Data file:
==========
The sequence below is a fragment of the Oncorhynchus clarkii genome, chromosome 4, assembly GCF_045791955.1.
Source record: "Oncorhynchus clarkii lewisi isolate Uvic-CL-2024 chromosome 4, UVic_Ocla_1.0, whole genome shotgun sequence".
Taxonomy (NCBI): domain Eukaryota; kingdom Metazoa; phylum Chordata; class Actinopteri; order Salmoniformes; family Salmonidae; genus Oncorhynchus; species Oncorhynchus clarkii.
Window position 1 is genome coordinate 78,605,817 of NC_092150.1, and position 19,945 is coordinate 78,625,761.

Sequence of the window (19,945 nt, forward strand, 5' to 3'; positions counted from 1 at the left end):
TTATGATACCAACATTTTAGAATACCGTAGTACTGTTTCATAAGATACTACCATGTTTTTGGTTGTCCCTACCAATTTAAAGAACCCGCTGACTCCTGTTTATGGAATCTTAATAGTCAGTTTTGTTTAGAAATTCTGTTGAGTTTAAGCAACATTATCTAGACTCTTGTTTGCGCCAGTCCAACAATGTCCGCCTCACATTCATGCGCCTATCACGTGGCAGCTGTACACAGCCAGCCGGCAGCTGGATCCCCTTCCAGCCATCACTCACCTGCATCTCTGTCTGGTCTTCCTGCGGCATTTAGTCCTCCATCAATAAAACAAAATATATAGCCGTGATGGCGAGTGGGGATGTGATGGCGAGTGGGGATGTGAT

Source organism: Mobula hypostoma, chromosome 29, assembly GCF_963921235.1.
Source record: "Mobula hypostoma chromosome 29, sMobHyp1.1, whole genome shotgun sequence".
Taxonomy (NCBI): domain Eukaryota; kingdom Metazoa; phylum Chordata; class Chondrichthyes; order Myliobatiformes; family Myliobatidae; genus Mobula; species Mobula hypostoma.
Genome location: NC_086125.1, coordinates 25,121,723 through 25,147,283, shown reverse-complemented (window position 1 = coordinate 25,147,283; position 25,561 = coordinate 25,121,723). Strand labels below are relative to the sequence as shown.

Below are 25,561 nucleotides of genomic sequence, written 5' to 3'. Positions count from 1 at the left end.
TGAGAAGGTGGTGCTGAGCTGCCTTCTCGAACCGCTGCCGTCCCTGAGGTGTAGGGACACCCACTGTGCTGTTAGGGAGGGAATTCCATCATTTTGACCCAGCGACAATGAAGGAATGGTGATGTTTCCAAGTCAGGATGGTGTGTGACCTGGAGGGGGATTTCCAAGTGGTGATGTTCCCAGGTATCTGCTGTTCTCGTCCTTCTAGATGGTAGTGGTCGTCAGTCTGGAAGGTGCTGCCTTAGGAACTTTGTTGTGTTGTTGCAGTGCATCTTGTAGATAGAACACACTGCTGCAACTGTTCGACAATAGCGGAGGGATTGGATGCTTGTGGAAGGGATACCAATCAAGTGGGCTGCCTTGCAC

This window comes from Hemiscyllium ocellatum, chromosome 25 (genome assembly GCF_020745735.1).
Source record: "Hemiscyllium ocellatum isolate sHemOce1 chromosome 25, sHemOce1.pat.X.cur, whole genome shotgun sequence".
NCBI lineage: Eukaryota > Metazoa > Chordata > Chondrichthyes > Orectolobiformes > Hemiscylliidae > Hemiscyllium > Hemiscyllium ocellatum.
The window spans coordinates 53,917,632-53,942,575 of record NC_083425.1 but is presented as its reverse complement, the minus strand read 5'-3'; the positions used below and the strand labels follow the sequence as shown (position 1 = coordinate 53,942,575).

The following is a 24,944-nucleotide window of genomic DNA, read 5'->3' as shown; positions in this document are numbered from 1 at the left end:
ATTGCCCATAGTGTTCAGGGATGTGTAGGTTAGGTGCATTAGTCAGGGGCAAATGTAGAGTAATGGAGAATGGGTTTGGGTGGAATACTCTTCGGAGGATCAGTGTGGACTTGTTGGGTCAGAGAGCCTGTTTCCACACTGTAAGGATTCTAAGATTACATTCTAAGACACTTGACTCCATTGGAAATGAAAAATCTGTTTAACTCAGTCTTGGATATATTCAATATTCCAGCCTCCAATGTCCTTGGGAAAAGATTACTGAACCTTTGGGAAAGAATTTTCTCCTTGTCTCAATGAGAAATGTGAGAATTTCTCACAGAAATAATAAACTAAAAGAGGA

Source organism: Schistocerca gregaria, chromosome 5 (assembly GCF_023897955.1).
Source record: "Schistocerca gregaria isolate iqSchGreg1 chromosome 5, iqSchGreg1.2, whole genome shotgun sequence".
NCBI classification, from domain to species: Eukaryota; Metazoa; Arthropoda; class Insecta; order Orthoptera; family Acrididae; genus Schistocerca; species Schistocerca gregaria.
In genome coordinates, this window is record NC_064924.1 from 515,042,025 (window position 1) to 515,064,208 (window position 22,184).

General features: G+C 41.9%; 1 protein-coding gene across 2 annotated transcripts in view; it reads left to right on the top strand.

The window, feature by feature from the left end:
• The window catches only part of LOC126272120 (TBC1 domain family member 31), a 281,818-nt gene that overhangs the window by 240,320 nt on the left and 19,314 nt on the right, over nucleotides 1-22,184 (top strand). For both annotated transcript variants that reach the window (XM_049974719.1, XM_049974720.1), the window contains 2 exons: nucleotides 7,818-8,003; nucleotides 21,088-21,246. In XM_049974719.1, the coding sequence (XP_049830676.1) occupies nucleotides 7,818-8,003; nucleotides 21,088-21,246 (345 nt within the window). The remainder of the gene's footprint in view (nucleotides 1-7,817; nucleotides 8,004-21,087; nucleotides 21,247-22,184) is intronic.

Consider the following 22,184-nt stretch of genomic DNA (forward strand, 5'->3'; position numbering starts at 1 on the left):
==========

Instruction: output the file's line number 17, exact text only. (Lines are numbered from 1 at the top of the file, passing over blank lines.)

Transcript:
The following is a 24,944-nucleotide window of genomic DNA, read 5'->3' as shown; positions in this document are numbered from 1 at the left end: